Veneer treated according to our invention has not been structurally'damaged. The mechanical properties are slightly improved. The improvement is in proportion to the increase in specific gravity; that is, the'specific strength properties of the treated specimen are the same as those for the control. The toughness of the treated material is slightly greater than that of the control. The treated veneer can be glued with hot-press phenolic glues, and can be simultaneously compressed and glued with hot-press phenolic glues to give a compressed product, similar to that of resin-treated compressed wood and having similarly increased strength properties but differing in that the toughness of the wood is not reduced.
In conclusion, some advantages of the vaporphase acetylationover the liquid-phase acetylation may be shown as follows:
1. The chief advantage is that less excess acetylating medium, which must subsequently be removed, is taken up by the wood. For example, in acetylating Sitka spruce, 240% of the weight of the dry Wood of acetylating liquid was taken up by the wood in the liquid-phase acetylation, whereas only 50% was taken up in the va por-phase treatment. Only about 15% to 25% (average 20%) of the dry weight of the wood of acetylating medium becomes fixed.- Hence, about 12 times as much acetylating medium as is needed, is taken up in theliquid-phase acetylation, whereas only 2.5 times as much as is needed is taken up in the vapor-phase acetylation, Obviously, less time is required to dry the vaportreated veneer than is required to treat the liquidtreated veneer.
2. The liquid in the pan, during the vaporphase acetylation, does not become discolored from extractives, as is the case for the liquid in the liquid-phase treating tank. As a result of this, the excess liquid in the vapor-phase acetylation can be re-used indefinitely, whereas the liquid from the liquid-phase acetylation has to be frequently distilled for re-use.
3. In the vapor-phase acetylation, deeper penetration can be obtained into thick specimens of wood.
4. The vapor-phase acetylation has the final advantage over the liquid-phase treatment, in that with the types of equipment available the WOOd does not have to be handled between the predrying, acetylating, and final drying steps.
Having thus described our invention, what is claimed is: 1. A vapor-phase process of partially acetylating lignocellulosic board materials so as to impart to said lignocellulosic material a high degree of dimensional stability without breaking down the physical structure, comprising impregnating lignocellulosic board materials having a moisture content of about 2%, with the vapor from a substantially moisture-free liquid acetylating medium containing acetic anhydride substantially free from acetic acid, at a temperature range of about from F. to 230 F. until the board material has increased in weight by about from 15 to 25 percent of the weight of the original board material due to the acetylation.
' 2. A process of claim 1, wherein the substantially moisture-free acetylating medium consists of vaporized acetic anhydride.
3. A process of cla;m 1, wherein the substantially moisture-free acetylating medium alsocontains a vaporized tertiary amine.
4. A process of claim 1, wherein the-substantially moisture-free acetylating medium also contains a vaporized tertiary amine and vaporized acetone.
5. A vapor-phase process of partially acetylating lignocellulosic board materials so as to impart to said lignocellulosic materials a high degree of dimensional stability without breaking down the physical structure, comprising impregnating lignocellulosic board. materials having a moisture content of about 2%, with the vapor from a substantially moisture-free liquid acetylating medium containing acetic anhydride substantially free from acetic acid, and about from 5% to 50%, by volume, of pyridine, at a temperature range of about from 140 F, to F. until the board material has increased in weight by about from 15 to 25 percent of the Weight of the original board material due to the acetylation.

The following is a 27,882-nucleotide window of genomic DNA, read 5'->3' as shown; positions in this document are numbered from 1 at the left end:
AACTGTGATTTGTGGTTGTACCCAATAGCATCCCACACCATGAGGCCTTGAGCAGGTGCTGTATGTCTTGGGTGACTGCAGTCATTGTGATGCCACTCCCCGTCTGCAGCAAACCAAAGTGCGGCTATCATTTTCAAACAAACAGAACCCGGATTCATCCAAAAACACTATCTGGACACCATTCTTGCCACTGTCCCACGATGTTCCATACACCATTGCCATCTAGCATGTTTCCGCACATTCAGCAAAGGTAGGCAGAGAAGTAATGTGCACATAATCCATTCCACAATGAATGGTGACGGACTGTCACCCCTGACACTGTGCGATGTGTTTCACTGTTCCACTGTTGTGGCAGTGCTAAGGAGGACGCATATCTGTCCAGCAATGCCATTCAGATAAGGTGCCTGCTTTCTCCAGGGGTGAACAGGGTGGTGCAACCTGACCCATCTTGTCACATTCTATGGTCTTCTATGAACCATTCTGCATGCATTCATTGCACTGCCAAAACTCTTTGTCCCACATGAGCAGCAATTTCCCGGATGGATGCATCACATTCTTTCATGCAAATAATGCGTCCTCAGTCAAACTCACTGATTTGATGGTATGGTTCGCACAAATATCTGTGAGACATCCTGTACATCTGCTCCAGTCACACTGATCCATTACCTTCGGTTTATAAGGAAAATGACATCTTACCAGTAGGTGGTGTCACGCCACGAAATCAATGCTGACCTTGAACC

6. A vapor-phase process of partially acetylating lignocellulcsic board materialsso as to impart to said lignocellulosic materials a high degree of dimensional stability without breaking down the physical structure, comprising impregnating lignocellulosic board materials having a moisture content of about 2%, with the vapor from a substantially moisture-free liquid acetylating medium consisting of about 40%, by volume, of acetic anhydride substantially free from acetic acid, about 15%, by volume, of water-free pyridine and about 45%, by volume, of waterfree acetone, at a temperature range of about 160 F. to 180 F. until the board material has increased in weight by about from 15 to 25 percent of the weight of the original board material due to the acetylation.
7. Wood which contains acetyl groups that have replaced a large part of the free hydroxyl groups present therein Without breaking down the natural bonds, or damaging the fibrous character, to give an increase in Weight of about from 15% to 25% of the board material whereby the hygroscopicity of the material is reduced with a consequent reduction in equilibrium swelling and shrinking.
8. Wood which has been partially acetylated by means of a substanti lly moisture-free acetylating medium containing acetic anhydride, substantially free from acetic acid, and from zero up to about 50 percent, by volume, of a tertiary amine until the wood has increased in weight by about from 15 to 25 percent of the weight of the original wood, wherebya large part of the free hydroxyl groups present in the original wood have been replaced with acetyl groups without breakdown of the natural bonds or damage to the fibers with a resulting reduction in the hygroscopicity o! the wood and a consequent reduction in its equilibrium swelling and shrinking.
9. Wood which has been partially acetylated by means of a substantially moisture-tree acetylat- -in its equilibrium swelling and shrinking.
ALFRED J. STAMM.
V HAROLD TARKOW.
i REFERENCES CITED The following references are of record in the file of this patent:
UNITED STATES PATENTS Date Number Name 954,310 Lederer Apr. 5, 1910 1,991,323 Haller Feb. 12, 1935 1,996,707 Nathansohn Apr. 2, 1935' 2,036,947 McKee Apr. 7,1936 2,109,295 Lawrie et al Feb. 22, 1938 FOREIGN PATENTS Number Country Date French Dec. 17, 1924